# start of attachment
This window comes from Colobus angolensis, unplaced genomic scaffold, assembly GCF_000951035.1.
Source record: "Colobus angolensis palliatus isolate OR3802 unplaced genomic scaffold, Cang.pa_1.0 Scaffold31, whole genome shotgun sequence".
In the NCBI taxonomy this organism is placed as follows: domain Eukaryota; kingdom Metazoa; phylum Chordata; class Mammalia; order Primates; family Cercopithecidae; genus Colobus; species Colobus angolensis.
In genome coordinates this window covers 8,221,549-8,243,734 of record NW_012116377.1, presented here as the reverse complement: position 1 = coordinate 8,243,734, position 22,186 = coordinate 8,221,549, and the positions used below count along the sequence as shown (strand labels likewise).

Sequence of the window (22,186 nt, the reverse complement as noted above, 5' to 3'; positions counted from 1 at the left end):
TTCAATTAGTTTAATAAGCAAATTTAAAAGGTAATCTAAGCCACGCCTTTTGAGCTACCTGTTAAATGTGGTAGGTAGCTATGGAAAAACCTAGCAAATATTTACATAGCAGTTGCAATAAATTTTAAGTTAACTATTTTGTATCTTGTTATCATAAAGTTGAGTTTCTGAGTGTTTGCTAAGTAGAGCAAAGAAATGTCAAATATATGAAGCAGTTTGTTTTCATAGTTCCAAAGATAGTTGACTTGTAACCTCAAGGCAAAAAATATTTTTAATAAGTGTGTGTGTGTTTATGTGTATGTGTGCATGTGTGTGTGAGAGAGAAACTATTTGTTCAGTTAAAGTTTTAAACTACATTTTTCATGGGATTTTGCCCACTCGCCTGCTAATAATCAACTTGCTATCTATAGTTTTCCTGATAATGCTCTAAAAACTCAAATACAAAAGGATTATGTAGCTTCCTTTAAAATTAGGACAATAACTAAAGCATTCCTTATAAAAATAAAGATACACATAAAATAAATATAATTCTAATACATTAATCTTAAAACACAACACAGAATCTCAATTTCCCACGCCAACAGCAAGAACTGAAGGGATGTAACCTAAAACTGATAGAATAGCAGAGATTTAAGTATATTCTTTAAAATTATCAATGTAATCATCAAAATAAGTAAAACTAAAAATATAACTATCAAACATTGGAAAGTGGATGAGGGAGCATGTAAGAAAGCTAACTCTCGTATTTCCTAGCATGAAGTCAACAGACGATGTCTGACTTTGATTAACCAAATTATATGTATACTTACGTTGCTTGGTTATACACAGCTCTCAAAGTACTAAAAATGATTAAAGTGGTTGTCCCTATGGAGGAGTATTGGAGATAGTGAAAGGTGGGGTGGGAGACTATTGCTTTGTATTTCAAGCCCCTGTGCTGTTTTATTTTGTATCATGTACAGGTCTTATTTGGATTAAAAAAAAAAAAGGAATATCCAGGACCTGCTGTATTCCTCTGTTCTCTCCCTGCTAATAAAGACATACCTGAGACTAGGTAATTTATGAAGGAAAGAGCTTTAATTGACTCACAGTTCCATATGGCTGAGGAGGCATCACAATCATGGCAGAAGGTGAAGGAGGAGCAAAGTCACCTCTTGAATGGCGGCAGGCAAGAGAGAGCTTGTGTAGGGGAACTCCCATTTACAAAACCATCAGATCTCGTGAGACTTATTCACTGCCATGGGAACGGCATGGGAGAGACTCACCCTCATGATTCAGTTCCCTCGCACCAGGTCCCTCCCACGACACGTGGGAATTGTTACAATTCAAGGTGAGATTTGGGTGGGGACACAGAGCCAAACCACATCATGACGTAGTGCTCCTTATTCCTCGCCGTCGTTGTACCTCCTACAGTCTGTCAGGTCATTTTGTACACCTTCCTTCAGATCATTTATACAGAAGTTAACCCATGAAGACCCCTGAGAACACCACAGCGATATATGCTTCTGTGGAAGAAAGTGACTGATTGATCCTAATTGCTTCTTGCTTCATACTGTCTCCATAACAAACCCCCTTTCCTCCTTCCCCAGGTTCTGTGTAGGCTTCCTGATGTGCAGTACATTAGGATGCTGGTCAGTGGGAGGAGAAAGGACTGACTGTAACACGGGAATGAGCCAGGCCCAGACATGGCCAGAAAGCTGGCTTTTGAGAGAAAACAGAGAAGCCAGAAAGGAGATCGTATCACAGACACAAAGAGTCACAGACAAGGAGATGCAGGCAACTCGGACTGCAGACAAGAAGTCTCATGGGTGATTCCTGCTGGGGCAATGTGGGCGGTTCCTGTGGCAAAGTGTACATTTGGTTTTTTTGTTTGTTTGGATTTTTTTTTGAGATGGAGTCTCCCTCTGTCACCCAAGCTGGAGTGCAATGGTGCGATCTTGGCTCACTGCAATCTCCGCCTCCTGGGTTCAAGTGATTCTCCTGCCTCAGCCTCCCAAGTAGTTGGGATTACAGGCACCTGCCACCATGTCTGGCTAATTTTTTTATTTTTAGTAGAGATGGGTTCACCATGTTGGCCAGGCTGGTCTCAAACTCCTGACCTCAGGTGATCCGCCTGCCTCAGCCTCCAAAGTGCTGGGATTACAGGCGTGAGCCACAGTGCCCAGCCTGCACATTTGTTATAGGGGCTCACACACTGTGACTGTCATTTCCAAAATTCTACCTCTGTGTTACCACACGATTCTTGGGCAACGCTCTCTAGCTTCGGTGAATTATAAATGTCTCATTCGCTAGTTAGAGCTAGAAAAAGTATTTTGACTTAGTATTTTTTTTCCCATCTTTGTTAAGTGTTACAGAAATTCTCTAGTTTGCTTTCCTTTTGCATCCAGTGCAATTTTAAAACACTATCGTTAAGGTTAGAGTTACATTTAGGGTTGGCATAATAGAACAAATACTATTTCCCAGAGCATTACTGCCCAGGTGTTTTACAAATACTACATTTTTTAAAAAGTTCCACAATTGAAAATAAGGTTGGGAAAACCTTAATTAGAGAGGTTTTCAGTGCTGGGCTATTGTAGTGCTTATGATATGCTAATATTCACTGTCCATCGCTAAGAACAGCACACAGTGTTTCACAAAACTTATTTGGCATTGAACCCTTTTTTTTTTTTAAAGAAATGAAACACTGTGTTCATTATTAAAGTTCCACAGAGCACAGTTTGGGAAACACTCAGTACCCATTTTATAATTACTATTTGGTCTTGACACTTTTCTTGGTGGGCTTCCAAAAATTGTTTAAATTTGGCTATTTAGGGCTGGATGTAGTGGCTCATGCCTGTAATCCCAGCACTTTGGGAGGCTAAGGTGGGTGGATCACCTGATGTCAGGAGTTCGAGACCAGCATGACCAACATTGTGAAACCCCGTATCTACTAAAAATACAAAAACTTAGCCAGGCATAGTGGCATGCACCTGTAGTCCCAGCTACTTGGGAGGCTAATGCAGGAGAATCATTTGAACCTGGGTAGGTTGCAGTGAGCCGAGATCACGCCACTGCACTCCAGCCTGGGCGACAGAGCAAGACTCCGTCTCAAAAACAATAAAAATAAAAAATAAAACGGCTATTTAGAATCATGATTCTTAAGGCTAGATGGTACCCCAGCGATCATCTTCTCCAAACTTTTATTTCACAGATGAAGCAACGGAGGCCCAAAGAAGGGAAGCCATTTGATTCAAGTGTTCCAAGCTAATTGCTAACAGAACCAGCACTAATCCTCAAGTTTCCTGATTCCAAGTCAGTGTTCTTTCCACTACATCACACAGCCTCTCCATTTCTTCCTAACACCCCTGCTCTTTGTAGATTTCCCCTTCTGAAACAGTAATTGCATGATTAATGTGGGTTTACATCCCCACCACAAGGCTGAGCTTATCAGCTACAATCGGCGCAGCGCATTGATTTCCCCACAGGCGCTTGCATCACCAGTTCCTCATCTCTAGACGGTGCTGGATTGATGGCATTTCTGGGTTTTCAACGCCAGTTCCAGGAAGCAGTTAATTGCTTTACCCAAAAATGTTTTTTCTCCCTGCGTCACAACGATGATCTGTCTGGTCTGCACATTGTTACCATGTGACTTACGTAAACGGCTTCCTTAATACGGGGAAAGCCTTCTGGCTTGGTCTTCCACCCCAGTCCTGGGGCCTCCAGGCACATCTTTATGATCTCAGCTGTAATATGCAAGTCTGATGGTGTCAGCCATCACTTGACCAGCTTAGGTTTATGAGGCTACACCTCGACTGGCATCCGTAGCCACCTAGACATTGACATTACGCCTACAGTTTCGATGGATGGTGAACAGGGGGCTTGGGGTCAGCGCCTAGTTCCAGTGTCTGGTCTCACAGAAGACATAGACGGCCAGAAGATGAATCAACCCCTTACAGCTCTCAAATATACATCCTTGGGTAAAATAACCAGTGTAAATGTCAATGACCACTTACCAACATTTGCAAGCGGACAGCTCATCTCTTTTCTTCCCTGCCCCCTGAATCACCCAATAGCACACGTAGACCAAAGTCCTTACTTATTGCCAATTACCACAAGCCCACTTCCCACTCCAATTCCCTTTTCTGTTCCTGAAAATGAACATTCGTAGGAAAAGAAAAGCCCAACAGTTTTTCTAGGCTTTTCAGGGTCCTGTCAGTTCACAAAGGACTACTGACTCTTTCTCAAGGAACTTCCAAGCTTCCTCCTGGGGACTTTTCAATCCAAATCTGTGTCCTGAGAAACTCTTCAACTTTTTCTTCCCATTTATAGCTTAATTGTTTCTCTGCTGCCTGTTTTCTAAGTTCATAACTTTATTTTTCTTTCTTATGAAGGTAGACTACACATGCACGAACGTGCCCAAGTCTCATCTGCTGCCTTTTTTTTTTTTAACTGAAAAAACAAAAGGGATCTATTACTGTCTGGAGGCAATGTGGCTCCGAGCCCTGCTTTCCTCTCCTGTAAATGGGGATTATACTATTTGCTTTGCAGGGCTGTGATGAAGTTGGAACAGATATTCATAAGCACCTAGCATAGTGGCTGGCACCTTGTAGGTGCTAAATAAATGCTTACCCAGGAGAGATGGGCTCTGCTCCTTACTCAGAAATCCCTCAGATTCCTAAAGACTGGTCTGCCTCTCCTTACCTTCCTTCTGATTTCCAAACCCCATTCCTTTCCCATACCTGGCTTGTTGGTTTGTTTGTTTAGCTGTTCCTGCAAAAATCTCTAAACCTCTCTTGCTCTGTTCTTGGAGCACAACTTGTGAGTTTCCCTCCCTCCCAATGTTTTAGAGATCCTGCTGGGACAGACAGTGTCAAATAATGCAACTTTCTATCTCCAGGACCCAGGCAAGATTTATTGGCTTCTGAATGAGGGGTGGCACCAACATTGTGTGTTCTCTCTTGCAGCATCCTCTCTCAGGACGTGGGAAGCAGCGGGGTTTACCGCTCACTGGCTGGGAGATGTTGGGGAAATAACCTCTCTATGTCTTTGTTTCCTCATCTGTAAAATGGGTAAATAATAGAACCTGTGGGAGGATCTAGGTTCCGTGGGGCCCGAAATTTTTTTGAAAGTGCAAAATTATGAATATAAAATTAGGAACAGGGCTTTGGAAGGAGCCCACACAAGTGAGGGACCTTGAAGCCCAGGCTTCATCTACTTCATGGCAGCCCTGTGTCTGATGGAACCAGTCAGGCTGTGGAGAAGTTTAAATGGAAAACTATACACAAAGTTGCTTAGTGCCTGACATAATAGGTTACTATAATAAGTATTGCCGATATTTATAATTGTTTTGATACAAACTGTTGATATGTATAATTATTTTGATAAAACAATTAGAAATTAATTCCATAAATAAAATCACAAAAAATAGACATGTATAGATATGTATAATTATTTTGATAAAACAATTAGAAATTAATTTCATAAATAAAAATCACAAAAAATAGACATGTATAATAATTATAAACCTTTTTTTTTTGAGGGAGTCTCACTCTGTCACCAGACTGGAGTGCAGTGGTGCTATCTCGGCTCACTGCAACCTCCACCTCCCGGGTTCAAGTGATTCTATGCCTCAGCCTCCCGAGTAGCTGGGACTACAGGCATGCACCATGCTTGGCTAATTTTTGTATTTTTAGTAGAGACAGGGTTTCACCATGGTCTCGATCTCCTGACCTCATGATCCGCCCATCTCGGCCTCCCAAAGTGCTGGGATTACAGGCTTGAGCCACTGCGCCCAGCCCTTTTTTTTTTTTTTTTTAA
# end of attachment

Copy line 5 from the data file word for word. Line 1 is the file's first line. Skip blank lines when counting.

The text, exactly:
Sequence of the window (22,186 nt, the reverse complement as noted above, 5' to 3'; positions counted from 1 at the left end):